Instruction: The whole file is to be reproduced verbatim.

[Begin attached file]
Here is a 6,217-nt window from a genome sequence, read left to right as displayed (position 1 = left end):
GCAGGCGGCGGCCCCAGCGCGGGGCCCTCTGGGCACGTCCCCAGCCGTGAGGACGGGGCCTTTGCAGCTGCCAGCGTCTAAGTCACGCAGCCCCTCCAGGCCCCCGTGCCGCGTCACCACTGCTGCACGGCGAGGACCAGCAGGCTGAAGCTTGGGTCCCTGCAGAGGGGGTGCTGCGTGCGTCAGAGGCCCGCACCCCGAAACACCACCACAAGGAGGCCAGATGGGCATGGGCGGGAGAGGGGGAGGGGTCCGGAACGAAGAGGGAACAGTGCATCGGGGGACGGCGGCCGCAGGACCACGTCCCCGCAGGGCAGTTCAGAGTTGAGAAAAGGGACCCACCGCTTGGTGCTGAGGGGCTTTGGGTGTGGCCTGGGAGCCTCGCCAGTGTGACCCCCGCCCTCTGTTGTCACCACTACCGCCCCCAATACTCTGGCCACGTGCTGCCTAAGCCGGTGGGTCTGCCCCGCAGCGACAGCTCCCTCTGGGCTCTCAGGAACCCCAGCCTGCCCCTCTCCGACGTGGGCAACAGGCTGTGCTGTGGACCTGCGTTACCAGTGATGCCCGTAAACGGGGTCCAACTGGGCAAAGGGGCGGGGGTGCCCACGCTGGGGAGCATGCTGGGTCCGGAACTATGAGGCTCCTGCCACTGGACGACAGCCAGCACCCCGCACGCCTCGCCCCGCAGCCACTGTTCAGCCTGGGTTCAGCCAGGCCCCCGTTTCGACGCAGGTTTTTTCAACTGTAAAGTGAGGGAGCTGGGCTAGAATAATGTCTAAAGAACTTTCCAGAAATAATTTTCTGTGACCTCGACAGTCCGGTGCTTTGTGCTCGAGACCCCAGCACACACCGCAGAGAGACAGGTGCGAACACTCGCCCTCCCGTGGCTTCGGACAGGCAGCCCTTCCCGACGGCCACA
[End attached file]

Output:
Here is a 6,217-nt window from a genome sequence, read left to right as displayed (position 1 = left end):
GCAGGCGGCGGCCCCAGCGCGGGGCCCTCTGGGCACGTCCCCAGCCGTGAGGACGGGGCCTTTGCAGCTGCCAGCGTCTAAGTCACGCAGCCCCTCCAGGCCCCCGTGCCGCGTCACCACTGCTGCACGGCGAGGACCAGCAGGCTGAAGCTTGGGTCCCTGCAGAGGGGGTGCTGCGTGCGTCAGAGGCCCGCACCCCGAAACACCACCACAAGGAGGCCAGATGGGCATGGGCGGGAGAGGGGGAGGGGTCCGGAACGAAGAGGGAACAGTGCATCGGGGGACGGCGGCCGCAGGACCACGTCCCCGCAGGGCAGTTCAGAGTTGAGAAAAGGGACCCACCGCTTGGTGCTGAGGGGCTTTGGGTGTGGCCTGGGAGCCTCGCCAGTGTGACCCCCGCCCTCTGTTGTCACCACTACCGCCCCCAATACTCTGGCCACGTGCTGCCTAAGCCGGTGGGTCTGCCCCGCAGCGACAGCTCCCTCTGGGCTCTCAGGAACCCCAGCCTGCCCCTCTCCGACGTGGGCAACAGGCTGTGCTGTGGACCTGCGTTACCAGTGATGCCCGTAAACGGGGTCCAACTGGGCAAAGGGGCGGGGGTGCCCACGCTGGGGAGCATGCTGGGTCCGGAACTATGAGGCTCCTGCCACTGGACGACAGCCAGCACCCCGCACGCCTCGCCCCGCAGCCACTGTTCAGCCTGGGTTCAGCCAGGCCCCCGTTTCGACGCAGGTTTTTTCAACTGTAAAGTGAGGGAGCTGGGCTAGAATAATGTCTAAAGAACTTTCCAGAAATAATTTTCTGTGACCTCGACAGTCCGGTGCTTTGTGCTCGAGACCCCAGCACACACCGCAGAGAGACAGGTGCGAACACTCGCCCTCCCGTGGCTTCGGACAGGCAGCCCTTCCCGACGGCCACA